- Bram Stoker was aged 50 when Dracula was published
- Laura Ingalls Wilder published the first in the Little House on the Prairie series when she was 64
- Frank McCourt was 66 when Angela’s Ashes was published
- Charles Bukowski was offered a publishing deal at the age of 49
- Raymond Chandler began writing when he was 44 years old
They did it. Us fellow ‘oldies’ can do it too.
If anyone ever mocks you for writing at your age just tell them that Bram Stoker created one of the world’s most famous horror characters ever when he was an old duffer. You don’t want to mess with the bloke who is besties with a vampire. Therefore they can back off. Older writers bite.
We Are Warming Up, Not Extinguishing
Kazuo Ishiguro (author and someone who should know better), got it wrong when he said,
‘There’s something very misleading about the literary culture that looks at writers in their 30s and calls them ‘budding’ or ‘promising,’ when in fact they’re peaking.’
With all respect, you cheeky git, from our 30s onward, we are just getting warmed up.
We have accrued masses of life experience.
We have lived life, witnessed much, felt things in abundance, watched others’ lives, and been through years of observation and experience.
If we come to writing and blogging with all of these due to being older, we are winning.
We have not peaked. We are just getting started, like a pressure cooker that has been slowly boiling away ideas, only to let them out full steam, along with our imaginations. There’s a fire right here.
Do we give up then, Ishiguro, before we’ve even started because you dictate that we have peaked and passed our prime? Interesting that you’ve carried on writing after your 30s…
There is a Place for Writers and Bloggers of Any Age
I need to make it clear that I am not being ageist. I do not think that the literary market should be saturated by the purple rinse brigade.
I believe there’s a place for everyone regardless of their age. I judge writing on its quality and whether it grabs me as a reader, rather than the age of the writer or blogger. I often don’t have a clue how old they are anyway. Why should it always matter?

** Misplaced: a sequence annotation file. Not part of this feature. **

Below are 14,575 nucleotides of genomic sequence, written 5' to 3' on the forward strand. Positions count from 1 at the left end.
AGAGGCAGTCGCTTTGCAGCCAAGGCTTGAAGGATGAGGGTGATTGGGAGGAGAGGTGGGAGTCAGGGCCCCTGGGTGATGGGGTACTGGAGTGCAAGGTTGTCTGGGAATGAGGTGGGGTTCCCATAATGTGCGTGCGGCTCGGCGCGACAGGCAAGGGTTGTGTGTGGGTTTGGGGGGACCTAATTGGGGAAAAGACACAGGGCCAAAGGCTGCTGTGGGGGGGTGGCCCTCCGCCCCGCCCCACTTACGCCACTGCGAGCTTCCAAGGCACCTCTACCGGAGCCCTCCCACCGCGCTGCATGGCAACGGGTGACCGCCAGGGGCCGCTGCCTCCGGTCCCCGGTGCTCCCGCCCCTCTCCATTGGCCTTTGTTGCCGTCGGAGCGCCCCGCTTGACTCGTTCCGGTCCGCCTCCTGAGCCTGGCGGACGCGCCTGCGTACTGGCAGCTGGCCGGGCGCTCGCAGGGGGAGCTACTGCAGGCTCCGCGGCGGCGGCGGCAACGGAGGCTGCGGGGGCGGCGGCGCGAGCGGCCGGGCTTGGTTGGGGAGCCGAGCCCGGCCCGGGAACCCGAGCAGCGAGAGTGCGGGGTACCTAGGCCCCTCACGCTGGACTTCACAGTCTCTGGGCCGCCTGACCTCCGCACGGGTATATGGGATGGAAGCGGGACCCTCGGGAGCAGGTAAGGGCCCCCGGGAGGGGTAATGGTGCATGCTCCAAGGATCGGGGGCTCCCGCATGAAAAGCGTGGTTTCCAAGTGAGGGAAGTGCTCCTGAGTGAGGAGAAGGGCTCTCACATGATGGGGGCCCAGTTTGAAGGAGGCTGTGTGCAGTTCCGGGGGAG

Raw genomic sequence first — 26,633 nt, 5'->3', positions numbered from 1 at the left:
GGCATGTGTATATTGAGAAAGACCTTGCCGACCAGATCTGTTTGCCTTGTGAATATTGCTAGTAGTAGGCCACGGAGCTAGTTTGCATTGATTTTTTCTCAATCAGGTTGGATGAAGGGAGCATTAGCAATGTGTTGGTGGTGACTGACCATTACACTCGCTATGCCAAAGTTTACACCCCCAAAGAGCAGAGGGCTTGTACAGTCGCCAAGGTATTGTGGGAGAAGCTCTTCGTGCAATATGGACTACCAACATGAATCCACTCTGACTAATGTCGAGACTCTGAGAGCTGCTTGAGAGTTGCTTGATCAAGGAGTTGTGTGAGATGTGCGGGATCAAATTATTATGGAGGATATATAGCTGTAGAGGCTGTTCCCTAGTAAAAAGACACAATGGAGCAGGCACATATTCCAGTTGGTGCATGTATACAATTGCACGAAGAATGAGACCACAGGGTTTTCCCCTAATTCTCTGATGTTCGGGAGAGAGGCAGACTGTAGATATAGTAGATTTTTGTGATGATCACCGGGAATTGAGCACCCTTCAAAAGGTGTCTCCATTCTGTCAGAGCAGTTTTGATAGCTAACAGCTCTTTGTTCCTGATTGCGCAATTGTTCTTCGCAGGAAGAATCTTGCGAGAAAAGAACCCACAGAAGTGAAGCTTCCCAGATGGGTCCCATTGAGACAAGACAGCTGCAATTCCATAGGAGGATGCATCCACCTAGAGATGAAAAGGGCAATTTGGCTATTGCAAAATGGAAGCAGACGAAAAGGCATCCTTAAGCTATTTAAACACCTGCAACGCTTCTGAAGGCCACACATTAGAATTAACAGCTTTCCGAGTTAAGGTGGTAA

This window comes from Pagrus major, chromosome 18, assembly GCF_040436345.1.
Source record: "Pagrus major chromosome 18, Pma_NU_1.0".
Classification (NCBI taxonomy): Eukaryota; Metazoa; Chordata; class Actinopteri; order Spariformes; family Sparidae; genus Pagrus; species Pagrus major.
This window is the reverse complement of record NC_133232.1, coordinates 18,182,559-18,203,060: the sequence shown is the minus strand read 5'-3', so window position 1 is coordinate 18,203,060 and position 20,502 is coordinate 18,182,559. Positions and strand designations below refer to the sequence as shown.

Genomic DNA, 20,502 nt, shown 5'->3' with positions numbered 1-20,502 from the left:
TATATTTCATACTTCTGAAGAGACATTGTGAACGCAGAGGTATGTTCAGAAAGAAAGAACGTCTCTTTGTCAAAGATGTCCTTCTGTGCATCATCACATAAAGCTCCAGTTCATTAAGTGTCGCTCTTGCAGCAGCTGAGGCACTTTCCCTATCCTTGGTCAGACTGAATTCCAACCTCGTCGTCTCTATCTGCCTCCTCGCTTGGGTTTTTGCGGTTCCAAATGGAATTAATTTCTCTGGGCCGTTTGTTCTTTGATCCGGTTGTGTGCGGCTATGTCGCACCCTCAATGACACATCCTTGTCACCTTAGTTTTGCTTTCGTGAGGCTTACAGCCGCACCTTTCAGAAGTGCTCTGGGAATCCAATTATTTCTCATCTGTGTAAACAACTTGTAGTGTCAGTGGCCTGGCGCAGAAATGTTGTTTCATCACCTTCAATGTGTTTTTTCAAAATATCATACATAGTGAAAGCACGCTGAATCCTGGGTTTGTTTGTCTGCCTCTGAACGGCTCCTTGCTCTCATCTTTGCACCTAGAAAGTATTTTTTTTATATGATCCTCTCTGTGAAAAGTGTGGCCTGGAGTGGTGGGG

Sometimes knowing a writer’s age is useful in terms of relating to them and their experience, particularly for memoirs, but it’s not always important.
Young people sometimes have blogs for their peer age group. That’s not to say that older bloggers cannot impart wisdom to the younger generation but it would be slightly odd if they were to start dressing like them and offering fashion tips when the blogger is in their ‘90s. Go Granny with your bad high-fashion self. However, if that’s what she wants to do; do it!
Younger bloggers can relate to older readers and vice versa.
Blogs are either about specific niches/audiences, or, like me, not giving a damn how old the followers and readers are.
You’re all welcome here whatever age you are.
I don’t care if you’re barely out of nappies (although your parents might concerning the occasional fruity language) or you’re back in nappies due to old age issues. I appreciate every single one of you; nappy wearer or not.
So whether you’re a writer, blogger or venturing into something else, be proud of being a late bloomer. Better to be late to the party than not turn up at all. Although if there are no Twiglets or pineapple and cheese on sticks, then I must decline your invitation. I’m showing my age, aren’t I?